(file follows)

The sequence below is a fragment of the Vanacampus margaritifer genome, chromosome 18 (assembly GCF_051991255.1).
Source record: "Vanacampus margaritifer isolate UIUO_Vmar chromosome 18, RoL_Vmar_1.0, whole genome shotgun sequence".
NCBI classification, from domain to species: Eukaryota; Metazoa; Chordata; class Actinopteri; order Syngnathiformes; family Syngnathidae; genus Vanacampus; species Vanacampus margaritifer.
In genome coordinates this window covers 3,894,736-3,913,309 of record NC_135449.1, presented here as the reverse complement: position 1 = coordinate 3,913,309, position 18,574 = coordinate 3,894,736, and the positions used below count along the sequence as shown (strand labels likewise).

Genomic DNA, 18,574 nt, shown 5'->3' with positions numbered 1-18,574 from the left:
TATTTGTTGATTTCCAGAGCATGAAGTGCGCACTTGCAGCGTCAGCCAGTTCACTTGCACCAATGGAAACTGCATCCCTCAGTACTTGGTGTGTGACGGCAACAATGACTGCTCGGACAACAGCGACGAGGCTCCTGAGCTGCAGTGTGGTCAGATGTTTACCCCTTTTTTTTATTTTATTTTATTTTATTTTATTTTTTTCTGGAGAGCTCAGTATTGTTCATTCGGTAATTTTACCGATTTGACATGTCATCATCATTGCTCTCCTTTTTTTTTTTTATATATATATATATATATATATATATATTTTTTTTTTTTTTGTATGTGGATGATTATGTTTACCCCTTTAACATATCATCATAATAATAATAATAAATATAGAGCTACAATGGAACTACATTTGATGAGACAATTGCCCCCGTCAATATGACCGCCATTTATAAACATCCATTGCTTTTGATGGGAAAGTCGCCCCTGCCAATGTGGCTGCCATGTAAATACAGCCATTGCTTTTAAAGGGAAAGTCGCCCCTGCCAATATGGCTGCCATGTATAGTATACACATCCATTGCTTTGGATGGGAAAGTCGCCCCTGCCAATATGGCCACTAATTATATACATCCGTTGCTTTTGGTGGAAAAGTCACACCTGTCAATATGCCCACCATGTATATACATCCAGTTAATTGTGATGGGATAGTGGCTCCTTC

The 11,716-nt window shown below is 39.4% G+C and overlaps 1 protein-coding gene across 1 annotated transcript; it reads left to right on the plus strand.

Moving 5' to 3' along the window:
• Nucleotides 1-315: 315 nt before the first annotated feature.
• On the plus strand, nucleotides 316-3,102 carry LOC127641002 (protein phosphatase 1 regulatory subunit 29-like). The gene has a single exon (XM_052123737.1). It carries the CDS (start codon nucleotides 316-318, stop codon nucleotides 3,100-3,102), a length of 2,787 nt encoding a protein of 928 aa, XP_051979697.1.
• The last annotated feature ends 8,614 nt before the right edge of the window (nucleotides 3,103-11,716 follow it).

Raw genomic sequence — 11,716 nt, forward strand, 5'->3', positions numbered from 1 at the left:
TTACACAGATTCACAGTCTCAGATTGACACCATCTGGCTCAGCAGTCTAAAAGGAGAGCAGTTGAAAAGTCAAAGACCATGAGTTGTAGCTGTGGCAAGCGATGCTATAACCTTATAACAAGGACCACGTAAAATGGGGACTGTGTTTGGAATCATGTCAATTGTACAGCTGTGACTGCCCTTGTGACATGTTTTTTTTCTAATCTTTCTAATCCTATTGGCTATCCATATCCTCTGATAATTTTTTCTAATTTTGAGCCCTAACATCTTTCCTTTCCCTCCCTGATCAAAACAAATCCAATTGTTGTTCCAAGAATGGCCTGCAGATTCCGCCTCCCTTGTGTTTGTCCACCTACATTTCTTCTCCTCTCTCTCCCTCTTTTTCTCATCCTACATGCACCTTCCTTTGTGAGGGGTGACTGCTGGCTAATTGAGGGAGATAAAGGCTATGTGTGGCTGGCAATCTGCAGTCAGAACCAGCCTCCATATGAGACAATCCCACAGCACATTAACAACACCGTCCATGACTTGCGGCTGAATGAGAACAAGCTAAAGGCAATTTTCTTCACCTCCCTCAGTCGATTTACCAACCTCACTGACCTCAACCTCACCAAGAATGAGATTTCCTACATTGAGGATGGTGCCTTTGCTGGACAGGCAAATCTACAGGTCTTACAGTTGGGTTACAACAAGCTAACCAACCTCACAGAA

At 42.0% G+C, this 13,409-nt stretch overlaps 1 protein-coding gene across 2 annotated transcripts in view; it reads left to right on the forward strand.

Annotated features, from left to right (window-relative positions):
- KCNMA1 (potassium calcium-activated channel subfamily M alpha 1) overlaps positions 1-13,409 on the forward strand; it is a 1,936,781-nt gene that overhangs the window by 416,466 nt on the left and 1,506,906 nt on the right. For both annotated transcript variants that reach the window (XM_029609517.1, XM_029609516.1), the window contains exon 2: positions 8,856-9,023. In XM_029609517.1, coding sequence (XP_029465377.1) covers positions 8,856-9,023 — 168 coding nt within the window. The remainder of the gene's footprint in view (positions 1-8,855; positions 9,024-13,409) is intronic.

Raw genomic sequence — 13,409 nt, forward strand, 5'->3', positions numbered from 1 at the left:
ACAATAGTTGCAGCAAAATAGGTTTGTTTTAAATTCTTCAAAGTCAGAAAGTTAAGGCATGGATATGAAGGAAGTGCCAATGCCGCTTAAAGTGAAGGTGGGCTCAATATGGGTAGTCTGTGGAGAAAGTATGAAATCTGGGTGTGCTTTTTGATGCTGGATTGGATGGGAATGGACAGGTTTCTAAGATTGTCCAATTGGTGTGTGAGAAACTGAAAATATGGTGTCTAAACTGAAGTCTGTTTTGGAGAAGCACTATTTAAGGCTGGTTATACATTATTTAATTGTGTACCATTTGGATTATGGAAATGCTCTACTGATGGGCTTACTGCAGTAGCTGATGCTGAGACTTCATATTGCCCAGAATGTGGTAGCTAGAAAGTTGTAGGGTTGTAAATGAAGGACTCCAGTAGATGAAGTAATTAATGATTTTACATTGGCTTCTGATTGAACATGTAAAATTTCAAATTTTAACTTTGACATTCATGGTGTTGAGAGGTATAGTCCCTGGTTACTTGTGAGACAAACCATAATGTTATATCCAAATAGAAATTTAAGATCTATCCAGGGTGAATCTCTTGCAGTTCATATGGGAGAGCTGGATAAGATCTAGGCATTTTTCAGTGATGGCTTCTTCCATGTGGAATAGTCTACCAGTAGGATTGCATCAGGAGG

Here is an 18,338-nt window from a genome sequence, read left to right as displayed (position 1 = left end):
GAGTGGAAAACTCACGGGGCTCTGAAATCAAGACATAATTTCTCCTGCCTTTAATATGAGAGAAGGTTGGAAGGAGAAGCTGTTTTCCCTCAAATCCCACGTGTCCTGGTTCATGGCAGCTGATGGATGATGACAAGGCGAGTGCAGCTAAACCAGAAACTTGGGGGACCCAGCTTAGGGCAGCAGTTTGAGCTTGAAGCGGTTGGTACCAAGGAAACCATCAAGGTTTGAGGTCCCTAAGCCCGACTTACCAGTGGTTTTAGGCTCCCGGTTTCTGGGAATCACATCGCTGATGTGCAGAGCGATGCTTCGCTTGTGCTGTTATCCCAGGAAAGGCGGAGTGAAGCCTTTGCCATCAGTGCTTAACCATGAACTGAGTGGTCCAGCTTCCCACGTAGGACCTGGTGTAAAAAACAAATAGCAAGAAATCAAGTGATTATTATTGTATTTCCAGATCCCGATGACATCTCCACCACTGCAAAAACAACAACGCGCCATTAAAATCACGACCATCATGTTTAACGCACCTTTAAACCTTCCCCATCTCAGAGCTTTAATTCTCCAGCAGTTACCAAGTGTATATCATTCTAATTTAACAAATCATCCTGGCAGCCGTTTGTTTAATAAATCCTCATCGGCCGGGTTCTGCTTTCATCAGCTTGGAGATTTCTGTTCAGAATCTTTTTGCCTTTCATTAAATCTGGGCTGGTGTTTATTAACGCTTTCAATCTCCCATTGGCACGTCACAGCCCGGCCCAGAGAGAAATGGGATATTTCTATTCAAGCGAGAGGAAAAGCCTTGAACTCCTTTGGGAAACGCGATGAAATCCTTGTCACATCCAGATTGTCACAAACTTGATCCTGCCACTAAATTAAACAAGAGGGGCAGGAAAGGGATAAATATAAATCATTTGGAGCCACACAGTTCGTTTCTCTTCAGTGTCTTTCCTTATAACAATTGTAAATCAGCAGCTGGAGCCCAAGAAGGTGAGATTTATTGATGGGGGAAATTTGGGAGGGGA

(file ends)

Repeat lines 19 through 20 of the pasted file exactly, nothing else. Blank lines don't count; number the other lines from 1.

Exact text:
Here is an 18,338-nt window from a genome sequence, read left to right as displayed (position 1 = left end):
GAGTGGAAAACTCACGGGGCTCTGAAATCAAGACATAATTTCTCCTGCCTTTAATATGAGAGAAGGTTGGAAGGAGAAGCTGTTTTCCCTCAAATCCCACGTGTCCTGGTTCATGGCAGCTGATGGATGATGACAAGGCGAGTGCAGCTAAACCAGAAACTTGGGGGACCCAGCTTAGGGCAGCAGTTTGAGCTTGAAGCGGTTGGTACCAAGGAAACCATCAAGGTTTGAGGTCCCTAAGCCCGACTTACCAGTGGTTTTAGGCTCCCGGTTTCTGGGAATCACATCGCTGATGTGCAGAGCGATGCTTCGCTTGTGCTGTTATCCCAGGAAAGGCGGAGTGAAGCCTTTGCCATCAGTGCTTAACCATGAACTGAGTGGTCCAGCTTCCCACGTAGGACCTGGTGTAAAAAACAAATAGCAAGAAATCAAGTGATTATTATTGTATTTCCAGATCCCGATGACATCTCCACCACTGCAAAAACAACAACGCGCCATTAAAATCACGACCATCATGTTTAACGCACCTTTAAACCTTCCCCATCTCAGAGCTTTAATTCTCCAGCAGTTACCAAGTGTATATCATTCTAATTTAACAAATCATCCTGGCAGCCGTTTGTTTAATAAATCCTCATCGGCCGGGTTCTGCTTTCATCAGCTTGGAGATTTCTGTTCAGAATCTTTTTGCCTTTCATTAAATCTGGGCTGGTGTTTATTAACGCTTTCAATCTCCCATTGGCACGTCACAGCCCGGCCCAGAGAGAAATGGGATATTTCTATTCAAGCGAGAGGAAAAGCCTTGAACTCCTTTGGGAAACGCGATGAAATCCTTGTCACATCCAGATTGTCACAAACTTGATCCTGCCACTAAATTAAACAAGAGGGGCAGGAAAGGGATAAATATAAATCATTTGGAGCCACACAGTTCGTTTCTCTTCAGTGTCTTTCCTTATAACAATTGTAAATCAGCAGCTGGAGCCCAAGAAGGTGAGATTTATTGATGGGGGAAATTTGGGAGGGGA